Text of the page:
Wednesday, March 10, 2010

Solved One of Many Problems

One MAJOR issue with programming MARVIN is NXT to NXT communications. I am putting six NXTs on this next version, so you can see where the issue is at. RobotC allows only one to one communications, while NXT-G allows up to four to communicate with one being the master so the slaves can't communicate directly. I think I have simultaneously solved both problems.

Enter the light sensor. Imagine six light sensors facing each other in a circle inside a dark box. Now imagine one of the sensors sending out a short stream of blinks in a code. The other sensors will pick up the light emitted from the sending sensor. It works, and it works well (so far)! The light doesn't turn on and off as quickly as the LED, but I can get a single blink on and off in less than 50 ms. So in a second, I can send a stream of blinks 20 blinks long. If you use a binary system like I have, you can send an elaborate coded message in a pretty short time. It doesn't compare with the speed of Bluetooth, but with this system, I could possibly leave the Bluetooth function unused. I like that thought.

And possibly the best part of the setup is that I don't have a master and a slave, each NXT can equally send and receive messages! Sweet! This has even got me thinking about throwing my other two RCXs in the picture, but I would likely use them purely as slaves. I have no idea what I would have them doing.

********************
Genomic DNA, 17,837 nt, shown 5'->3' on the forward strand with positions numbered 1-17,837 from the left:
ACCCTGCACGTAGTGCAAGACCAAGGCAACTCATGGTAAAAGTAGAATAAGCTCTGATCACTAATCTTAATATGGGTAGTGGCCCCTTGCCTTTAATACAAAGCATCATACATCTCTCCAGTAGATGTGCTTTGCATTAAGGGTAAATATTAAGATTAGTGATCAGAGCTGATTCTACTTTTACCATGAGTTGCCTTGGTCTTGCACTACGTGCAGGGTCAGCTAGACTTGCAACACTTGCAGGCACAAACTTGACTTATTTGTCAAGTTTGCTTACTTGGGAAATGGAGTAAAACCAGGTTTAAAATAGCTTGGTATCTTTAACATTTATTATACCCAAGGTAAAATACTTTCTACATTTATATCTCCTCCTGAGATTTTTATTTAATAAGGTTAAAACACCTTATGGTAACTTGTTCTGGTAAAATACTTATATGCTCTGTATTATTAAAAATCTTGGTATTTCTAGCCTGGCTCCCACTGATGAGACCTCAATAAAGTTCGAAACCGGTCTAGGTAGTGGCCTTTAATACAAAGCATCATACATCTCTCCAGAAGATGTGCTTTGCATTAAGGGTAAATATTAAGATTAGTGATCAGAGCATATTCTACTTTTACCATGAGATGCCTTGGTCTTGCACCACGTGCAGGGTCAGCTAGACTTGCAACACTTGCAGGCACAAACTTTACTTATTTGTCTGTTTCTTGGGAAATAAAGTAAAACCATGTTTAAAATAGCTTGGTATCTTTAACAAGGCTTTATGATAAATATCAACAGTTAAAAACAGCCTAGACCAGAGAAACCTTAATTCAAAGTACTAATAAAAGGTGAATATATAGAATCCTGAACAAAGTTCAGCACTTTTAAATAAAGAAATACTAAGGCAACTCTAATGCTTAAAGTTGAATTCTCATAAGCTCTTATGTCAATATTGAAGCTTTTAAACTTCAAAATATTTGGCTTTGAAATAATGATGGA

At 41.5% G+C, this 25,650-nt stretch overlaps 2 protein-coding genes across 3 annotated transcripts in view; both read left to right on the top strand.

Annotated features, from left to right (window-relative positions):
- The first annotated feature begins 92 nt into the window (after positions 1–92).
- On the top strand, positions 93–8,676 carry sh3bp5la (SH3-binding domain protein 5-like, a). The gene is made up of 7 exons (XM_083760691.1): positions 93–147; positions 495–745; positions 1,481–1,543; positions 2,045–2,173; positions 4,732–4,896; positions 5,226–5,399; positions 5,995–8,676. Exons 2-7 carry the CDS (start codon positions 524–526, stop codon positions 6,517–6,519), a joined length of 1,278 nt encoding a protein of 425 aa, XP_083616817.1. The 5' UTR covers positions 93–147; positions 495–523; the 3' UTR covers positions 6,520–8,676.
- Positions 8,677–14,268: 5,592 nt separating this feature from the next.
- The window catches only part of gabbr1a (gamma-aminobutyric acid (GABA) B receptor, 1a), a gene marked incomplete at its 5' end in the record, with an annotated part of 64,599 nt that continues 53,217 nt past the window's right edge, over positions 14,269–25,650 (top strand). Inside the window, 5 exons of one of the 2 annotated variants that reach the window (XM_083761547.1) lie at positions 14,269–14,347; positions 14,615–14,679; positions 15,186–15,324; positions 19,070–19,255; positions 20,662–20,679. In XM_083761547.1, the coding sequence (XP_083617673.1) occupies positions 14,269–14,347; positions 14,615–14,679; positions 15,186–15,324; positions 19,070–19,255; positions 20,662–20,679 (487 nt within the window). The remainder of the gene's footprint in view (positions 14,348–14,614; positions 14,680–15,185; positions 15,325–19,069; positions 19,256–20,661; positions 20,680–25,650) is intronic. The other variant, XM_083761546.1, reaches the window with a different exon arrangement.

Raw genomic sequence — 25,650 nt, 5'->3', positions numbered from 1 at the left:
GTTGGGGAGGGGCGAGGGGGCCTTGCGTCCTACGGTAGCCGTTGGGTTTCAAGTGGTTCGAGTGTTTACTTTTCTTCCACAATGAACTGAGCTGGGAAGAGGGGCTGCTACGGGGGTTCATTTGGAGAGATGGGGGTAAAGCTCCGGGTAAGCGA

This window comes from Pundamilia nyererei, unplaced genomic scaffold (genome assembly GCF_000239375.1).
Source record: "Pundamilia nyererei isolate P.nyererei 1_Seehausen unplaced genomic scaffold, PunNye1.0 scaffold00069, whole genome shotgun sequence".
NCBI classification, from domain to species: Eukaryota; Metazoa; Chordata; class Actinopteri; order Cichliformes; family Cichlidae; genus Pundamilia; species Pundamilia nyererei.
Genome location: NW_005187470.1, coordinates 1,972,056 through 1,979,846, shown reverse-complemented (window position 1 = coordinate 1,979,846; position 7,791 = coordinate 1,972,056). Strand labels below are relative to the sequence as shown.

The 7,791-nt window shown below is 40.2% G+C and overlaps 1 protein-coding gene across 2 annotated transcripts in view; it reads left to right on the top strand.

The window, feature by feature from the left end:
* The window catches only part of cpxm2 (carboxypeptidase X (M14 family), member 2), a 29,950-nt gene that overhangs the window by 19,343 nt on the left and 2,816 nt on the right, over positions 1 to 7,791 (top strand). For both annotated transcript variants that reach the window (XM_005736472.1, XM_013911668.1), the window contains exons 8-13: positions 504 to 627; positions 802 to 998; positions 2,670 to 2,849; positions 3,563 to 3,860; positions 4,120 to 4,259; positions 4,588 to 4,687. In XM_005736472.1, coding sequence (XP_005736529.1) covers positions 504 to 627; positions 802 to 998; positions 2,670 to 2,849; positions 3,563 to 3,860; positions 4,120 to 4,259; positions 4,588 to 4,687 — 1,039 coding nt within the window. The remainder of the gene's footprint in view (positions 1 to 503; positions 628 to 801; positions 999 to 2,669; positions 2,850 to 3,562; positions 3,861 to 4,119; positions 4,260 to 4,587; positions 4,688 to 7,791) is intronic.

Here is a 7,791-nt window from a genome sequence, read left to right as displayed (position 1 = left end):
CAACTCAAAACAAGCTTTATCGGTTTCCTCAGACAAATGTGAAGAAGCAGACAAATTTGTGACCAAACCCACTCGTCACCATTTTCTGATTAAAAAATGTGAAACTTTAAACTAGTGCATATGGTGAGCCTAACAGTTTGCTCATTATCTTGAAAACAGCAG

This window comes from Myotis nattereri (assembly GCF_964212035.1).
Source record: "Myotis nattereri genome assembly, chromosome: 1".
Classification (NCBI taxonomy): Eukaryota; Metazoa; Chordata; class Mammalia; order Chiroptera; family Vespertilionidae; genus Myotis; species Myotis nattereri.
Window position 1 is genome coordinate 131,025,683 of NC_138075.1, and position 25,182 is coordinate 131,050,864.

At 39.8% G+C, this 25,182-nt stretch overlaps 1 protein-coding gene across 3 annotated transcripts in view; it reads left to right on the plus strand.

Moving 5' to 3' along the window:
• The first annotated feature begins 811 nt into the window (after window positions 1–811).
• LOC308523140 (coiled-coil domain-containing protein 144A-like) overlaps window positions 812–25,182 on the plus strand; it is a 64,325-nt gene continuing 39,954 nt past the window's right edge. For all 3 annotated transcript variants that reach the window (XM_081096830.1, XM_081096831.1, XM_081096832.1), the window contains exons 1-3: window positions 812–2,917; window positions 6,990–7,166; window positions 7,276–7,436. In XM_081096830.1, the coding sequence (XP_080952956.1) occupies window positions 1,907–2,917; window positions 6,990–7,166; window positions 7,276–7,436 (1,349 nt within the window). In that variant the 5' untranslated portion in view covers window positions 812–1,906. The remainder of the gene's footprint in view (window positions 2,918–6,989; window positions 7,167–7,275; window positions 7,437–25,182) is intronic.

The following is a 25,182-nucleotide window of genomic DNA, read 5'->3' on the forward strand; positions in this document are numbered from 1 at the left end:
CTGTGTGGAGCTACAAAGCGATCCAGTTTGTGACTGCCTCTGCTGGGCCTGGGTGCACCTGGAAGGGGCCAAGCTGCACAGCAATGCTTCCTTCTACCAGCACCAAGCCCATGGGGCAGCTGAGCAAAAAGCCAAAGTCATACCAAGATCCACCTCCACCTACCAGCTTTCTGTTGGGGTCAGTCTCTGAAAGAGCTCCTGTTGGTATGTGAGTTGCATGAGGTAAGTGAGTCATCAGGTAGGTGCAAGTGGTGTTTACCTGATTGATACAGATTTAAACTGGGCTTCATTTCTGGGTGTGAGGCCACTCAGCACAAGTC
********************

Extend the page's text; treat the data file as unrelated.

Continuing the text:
The possibilities are ENDLESS!


  1. I hope you're building the three laws of robotics into this thing or you might be in trouble later.

  2. Chris,

    Is there a reason you are not using RS485?

    - Xander

  3. I take no responsibility for what the robot does after he is built...(world domination...bwaaa ha ha ha ha ha!)

    Xander, yes, there is a good reason why..I don't know how. But you know me, I am always up for a good lesson. (cough cough hint hint)

  4. A thought--maybe use LeJOS? (It's an NXT firmware that incorporates a JVM; you program it in Java.) That provides a pretty complete and open source API to the NXT functions; it might well be possible to connect the NXTs using cords in their sensor ports, though you'd have to largely write the code to do so (maybe by bastardizing the I2C API). The downside, of course, is that you have to rewrite your existing code in Java.